Michael Hawley, a former MIT professor who was recognized globally as a modern-day Renaissance man, died on Wednesday, June 24, at his home in Cambridge, Massachusetts, after battling a long illness. He was 58.
Hawley will be remembered for his extraordinary breadth of interests and talents, which spanned the fields of human-computer interfaces and sensing, musical performance and audio signal processing, digital cinema and libraries, documentary photography, exploration, and entrepreneurship. He will also be remembered as a deeply dedicated family man. Parenthood came late to Hawley and his wife, Nina You, who recently wrote: “We spent 15 years trying to have our son, Tycho. Mike’s cancer was discovered on his first Father’s Day last year; Tycho is now 18 months old and was the joy of Mike’s life. He put being a father at the very top of all his contributions to the world.”
Hawley participated in some of the great digital breakthroughs of the last 40 years, from writing UNIX code at Bell Labs as a teenager, to his work pioneering digital cinema and sound technology at LucasFilm, to his innovation of large-imprint digital photo systems, which led to the 2003 publication of "Bhutan: A Visual Odyssey Across the Last Himalayan Kingdom," measuring 5’ x 7’ and weighing over 150 pounds, giving it the distinction of being documented as the world’s largest published book in the "Guinness Book of World Records."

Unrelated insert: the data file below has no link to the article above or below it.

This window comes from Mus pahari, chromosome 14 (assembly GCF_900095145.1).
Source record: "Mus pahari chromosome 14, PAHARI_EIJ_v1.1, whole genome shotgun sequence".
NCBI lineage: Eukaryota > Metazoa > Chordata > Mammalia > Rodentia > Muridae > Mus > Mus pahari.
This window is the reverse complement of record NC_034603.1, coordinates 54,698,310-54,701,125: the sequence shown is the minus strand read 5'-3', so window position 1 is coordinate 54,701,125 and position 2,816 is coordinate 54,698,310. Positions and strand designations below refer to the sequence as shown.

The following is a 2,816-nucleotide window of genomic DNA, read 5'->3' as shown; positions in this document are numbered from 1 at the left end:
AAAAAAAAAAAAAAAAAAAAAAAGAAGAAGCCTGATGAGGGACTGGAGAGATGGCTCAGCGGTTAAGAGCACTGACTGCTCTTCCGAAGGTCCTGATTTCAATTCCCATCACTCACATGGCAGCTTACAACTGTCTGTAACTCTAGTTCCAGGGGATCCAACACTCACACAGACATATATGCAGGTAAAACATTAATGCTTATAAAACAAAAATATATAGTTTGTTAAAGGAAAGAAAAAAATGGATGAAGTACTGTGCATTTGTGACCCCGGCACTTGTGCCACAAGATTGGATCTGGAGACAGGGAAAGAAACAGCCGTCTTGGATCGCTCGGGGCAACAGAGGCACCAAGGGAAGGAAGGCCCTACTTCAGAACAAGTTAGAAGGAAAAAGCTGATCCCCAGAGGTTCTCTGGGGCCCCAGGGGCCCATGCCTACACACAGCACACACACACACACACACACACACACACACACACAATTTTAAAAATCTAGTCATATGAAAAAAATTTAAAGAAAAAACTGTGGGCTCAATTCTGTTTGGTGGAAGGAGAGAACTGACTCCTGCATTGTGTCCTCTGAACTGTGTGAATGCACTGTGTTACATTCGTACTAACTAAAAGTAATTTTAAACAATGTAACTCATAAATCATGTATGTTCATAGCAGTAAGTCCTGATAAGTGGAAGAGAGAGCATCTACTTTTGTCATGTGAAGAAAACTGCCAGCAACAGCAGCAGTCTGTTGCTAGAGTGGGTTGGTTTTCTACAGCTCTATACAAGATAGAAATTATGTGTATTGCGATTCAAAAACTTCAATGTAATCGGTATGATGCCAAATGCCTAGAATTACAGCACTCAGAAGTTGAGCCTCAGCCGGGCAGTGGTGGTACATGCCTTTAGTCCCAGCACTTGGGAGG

Long before arriving at MIT in 1986 as a graduate student in the Department of Electrical Engineering as well as the newly established Program in Media Arts and Sciences, Hawley had already earned an impressive resume. After receiving undergraduate degrees in music and computer science at Yale University in 1983, his research pursuits took him first to Pierre Boulez’s IRCAM in Paris, where he developed one of the first graphic systems for displaying and editing musical scores, and then to Lucasfilm in San Rafael, California, where he helped to develop the SoundDroid, among other technologies. He then helped Steve Jobs start NeXT, working with Jobs to develop the first generation of digital books, including the writings of Charles Darwin and William Shakespeare, as well as the first digital dictionary (Merriam-Webster). “Central to this digital library was one of the very first search algorithms, conceived by Mike and the team to create a bridge between human curiosity and technology,” says Kate Smith, member of the original digital library team at NeXT.